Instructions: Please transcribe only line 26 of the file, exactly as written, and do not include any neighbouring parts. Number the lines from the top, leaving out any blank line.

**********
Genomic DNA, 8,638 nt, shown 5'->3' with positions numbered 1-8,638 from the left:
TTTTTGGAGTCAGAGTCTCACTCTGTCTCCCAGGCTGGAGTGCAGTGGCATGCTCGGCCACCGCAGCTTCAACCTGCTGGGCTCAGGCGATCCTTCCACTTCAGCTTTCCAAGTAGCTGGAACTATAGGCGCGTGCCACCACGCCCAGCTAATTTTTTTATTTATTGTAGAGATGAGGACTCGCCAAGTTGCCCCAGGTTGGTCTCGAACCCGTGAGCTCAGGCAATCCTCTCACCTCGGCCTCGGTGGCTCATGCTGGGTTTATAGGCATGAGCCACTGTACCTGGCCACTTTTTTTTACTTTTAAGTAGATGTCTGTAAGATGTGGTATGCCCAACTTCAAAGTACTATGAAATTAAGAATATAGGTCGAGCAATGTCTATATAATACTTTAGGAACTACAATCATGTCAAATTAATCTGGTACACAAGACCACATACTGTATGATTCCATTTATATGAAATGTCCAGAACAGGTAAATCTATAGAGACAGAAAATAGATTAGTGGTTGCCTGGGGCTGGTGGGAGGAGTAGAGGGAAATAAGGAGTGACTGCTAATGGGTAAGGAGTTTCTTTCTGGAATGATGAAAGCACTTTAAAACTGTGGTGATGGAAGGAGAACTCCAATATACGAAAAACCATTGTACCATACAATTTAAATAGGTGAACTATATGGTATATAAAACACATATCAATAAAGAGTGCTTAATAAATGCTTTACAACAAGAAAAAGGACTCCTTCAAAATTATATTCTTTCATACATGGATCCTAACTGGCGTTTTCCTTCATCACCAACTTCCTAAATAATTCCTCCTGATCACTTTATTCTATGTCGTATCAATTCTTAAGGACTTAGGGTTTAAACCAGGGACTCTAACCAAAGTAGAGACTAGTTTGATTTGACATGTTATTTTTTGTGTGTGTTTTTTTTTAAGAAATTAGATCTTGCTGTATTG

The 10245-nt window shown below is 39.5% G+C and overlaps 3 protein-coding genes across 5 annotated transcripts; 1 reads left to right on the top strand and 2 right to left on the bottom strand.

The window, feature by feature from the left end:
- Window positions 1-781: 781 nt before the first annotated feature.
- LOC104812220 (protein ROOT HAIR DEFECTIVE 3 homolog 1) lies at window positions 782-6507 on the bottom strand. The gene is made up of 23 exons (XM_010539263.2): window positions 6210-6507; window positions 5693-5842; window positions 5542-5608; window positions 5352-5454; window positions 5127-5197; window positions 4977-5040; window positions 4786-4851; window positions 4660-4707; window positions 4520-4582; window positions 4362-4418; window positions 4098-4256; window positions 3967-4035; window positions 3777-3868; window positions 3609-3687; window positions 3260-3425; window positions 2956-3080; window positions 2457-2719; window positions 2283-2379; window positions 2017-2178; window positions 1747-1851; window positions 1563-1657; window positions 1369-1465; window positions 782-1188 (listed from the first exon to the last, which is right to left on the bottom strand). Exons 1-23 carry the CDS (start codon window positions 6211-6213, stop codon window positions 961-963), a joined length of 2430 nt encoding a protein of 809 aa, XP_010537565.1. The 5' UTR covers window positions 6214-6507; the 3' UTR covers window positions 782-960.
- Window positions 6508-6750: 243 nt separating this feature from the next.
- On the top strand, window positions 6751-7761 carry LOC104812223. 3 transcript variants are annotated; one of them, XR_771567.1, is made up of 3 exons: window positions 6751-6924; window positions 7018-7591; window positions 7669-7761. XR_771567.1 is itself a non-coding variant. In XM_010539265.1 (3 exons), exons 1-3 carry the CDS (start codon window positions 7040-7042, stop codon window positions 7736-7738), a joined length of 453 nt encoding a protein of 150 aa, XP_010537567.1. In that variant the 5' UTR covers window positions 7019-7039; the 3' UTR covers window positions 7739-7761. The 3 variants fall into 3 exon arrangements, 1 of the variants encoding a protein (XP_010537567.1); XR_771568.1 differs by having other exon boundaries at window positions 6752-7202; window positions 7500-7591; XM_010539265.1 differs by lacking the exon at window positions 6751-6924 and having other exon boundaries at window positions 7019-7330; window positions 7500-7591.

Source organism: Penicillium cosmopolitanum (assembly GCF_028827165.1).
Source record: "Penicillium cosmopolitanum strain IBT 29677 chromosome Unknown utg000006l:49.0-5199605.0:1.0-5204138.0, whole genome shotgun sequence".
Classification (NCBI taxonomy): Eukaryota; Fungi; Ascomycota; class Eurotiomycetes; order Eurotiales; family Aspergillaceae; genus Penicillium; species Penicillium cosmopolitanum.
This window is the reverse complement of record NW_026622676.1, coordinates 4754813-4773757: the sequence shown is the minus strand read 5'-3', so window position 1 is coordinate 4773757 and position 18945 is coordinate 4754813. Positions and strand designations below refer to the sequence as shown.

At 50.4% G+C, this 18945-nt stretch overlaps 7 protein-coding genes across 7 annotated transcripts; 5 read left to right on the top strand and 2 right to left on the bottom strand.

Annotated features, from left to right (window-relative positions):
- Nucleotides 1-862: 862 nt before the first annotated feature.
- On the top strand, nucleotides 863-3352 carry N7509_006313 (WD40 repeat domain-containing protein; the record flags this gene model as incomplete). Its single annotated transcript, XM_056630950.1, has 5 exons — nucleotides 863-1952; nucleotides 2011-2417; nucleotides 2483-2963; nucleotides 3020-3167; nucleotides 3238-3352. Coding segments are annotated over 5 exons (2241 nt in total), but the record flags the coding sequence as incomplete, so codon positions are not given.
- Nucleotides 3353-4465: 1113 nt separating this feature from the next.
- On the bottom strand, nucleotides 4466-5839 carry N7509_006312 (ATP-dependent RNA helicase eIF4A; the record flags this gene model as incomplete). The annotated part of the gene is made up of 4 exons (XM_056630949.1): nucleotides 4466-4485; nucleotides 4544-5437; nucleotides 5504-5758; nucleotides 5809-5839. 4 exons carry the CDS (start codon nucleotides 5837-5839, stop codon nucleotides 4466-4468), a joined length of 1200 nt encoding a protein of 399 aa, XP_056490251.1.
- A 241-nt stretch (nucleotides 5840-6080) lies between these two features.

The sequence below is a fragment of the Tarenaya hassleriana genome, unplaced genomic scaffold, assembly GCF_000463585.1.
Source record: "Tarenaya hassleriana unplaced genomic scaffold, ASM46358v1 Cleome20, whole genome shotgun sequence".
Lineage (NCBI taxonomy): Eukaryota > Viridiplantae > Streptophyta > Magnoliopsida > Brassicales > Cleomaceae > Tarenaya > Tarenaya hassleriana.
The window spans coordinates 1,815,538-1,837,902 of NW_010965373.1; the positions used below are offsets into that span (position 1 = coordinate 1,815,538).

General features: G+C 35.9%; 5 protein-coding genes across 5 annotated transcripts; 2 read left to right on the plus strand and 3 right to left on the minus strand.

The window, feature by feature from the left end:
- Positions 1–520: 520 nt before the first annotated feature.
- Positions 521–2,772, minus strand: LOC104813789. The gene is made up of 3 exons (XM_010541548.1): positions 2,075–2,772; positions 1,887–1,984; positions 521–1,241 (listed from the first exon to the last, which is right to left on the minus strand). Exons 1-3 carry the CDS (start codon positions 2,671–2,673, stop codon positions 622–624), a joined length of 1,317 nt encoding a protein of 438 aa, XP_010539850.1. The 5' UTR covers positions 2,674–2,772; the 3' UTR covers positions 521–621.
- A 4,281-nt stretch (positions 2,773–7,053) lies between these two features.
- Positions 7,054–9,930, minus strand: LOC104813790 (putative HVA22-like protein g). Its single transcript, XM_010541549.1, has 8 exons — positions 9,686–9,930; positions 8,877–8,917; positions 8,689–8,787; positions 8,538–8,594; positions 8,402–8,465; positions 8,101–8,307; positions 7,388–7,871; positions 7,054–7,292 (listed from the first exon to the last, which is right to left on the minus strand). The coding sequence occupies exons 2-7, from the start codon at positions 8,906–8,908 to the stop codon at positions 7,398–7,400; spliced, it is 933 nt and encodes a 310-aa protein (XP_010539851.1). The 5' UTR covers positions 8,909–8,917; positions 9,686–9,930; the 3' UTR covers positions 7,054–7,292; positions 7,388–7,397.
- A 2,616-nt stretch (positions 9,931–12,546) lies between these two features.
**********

- Positions 1–520: 520 nt before the first annotated feature.